From School Library Journal
Grade 4-6-This book presents the voices of 13 individuals in various Old Kingdom occupations, ranging from scribe to herdsman. Winters uses first-person, free-verse poems to describe the workers' duties and places in society. Her verse is rich with informative detail: "I am a washer of clothes./Brother to the crocodile,/I spend my days in water./I soak the clothes, beat them with a wooden stave,/then wrap them around a stick/to wring out the wet." The author gives voice to the birdnetter and marshman, whom other authors neglect or lump together under headings such as "Peasants." Women are represented in the occupations of farmer, dancer, and weaver. Moser provides visual context for the selections with delicately textured watercolors. Clothing, tools, and landscapes are imagined with such faithful attention to historical detail that readers will learn as much from the illustrations as from the text. The figures, rendered in warm brown hues, embody the grace and serene strength often associated with ancient Egyptian culture. Together, text and art lend dignity to each laborer's efforts, working from the assumption that stonecutters and sailors alike took pride in their contributions to Pharaoh's kingdom. A lovely browsing title, Voices also contains valuable information for students. The historical notes and bibliography will prove especially helpful for reports.Eve Ortega, Cypress Library, CA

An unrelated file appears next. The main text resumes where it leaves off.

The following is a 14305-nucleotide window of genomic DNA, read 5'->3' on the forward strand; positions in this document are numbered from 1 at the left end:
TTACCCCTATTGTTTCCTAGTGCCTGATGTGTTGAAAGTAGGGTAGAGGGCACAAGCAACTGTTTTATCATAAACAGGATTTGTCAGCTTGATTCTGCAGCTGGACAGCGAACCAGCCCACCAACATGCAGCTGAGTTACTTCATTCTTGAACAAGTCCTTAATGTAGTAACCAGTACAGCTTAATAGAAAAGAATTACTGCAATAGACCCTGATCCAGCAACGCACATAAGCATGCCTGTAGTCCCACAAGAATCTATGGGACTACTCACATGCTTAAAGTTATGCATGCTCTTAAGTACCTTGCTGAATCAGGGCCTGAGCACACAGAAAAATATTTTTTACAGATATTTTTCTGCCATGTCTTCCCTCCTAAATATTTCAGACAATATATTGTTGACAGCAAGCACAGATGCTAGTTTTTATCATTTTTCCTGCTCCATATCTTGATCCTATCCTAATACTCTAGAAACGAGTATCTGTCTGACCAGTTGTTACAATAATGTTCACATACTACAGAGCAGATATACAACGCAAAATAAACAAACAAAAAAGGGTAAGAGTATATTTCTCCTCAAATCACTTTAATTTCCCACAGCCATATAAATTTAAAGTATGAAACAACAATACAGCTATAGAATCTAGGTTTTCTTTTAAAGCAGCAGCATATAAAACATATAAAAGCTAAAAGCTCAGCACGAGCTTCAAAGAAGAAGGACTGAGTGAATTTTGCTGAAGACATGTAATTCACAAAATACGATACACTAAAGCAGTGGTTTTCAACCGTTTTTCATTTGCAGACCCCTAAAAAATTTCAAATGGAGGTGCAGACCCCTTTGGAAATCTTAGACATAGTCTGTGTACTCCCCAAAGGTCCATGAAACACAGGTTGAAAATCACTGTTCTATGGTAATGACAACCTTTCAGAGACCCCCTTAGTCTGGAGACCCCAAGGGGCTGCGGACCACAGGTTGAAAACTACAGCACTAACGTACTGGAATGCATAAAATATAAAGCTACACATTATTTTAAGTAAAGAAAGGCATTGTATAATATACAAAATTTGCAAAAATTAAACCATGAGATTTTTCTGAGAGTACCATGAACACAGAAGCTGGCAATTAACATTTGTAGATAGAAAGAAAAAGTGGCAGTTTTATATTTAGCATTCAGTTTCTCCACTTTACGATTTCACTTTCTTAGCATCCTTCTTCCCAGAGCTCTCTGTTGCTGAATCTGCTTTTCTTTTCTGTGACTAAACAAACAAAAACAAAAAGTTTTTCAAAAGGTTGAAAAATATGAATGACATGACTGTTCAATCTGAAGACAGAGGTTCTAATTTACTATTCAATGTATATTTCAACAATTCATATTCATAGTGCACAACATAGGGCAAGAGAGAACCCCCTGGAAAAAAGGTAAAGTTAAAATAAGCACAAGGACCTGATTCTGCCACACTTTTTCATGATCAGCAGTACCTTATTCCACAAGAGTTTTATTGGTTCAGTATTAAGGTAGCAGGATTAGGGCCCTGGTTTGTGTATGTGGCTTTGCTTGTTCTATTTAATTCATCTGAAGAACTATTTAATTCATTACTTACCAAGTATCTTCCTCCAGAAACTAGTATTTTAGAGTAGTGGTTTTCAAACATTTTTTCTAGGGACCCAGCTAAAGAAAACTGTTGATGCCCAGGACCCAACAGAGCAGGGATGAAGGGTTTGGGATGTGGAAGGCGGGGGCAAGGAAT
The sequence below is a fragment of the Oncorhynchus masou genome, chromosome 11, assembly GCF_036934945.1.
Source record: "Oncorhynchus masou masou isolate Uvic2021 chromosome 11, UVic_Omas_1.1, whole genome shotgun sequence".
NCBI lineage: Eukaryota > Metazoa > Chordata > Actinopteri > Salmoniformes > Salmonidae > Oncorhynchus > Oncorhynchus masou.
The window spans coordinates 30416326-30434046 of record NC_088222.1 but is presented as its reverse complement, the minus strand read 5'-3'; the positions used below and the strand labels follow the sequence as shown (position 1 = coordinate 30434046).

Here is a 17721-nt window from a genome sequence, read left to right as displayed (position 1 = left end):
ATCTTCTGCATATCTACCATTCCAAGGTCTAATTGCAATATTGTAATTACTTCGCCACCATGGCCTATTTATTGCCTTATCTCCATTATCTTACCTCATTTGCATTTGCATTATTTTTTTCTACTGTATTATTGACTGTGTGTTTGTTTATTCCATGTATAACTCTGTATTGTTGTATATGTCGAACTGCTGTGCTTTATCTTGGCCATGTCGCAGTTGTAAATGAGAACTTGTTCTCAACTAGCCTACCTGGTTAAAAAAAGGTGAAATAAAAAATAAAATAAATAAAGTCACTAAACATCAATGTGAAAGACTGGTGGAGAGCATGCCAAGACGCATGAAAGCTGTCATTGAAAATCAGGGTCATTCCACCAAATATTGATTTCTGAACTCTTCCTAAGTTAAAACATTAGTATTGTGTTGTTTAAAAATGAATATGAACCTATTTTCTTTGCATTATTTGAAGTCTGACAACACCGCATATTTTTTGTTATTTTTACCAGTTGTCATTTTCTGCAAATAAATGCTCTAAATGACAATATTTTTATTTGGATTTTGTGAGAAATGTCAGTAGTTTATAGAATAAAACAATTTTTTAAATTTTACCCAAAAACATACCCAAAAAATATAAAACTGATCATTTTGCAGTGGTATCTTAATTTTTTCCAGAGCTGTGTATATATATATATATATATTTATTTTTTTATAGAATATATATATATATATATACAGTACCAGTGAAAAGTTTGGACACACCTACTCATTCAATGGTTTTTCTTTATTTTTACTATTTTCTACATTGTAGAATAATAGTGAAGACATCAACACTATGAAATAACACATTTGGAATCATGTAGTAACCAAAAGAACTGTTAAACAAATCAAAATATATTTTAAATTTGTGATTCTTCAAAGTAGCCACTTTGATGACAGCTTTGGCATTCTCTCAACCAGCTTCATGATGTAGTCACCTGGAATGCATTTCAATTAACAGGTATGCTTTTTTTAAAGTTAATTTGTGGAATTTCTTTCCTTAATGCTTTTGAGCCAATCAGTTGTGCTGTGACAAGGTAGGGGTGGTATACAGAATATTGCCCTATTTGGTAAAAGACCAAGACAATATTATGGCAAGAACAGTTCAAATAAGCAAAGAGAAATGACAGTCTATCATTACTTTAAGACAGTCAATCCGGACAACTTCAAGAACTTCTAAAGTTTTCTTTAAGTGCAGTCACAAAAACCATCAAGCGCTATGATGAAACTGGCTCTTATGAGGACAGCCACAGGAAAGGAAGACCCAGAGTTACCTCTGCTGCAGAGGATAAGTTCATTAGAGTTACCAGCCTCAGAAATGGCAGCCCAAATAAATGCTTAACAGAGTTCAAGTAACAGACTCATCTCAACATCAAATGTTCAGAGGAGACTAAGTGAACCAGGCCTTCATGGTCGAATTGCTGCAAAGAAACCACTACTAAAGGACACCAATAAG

Copyright 2003 Reed Business Information, Inc.
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Gr. 3-6, younger for reading aloud. Evocative words and an arresting design bring a long-gone civilization to life. Each two-page spread introduces an essential cog in the Egyptian wheel: a portrait of a scribe, or a pyramid builder, or a dancer, taking up almost a whole page, faces a lyrical yet sturdy first-person introduction. The scribe says, "I study day and night, / learn law, literature, and mathematics, / copy retold tales. / . . . others bear lashes to build tombs / . . . weave cloth in airless rooms, / I unlock secrets in ancient scrolls." Great care has been taken with format. The spreads are seamless; the backgrounds are the color of sand. The words, which stand out against the pages, black marks in the middle of a desert, are simply decorated by a hieroglyph that represents the worker's job. Moser's robust workers, with complexions that reflect the landscape, sometimes appear alone against the background, but they are always engaged in their work. An informative historical note offers more information about each occupation, and a bibliography is appended, but it might have been nice to learn about Moser's artistic sources. A fine choice for social studies classes, where the book can be used for reader's theater. Ilene CooperCopyright © American Library Association. All rights reserved
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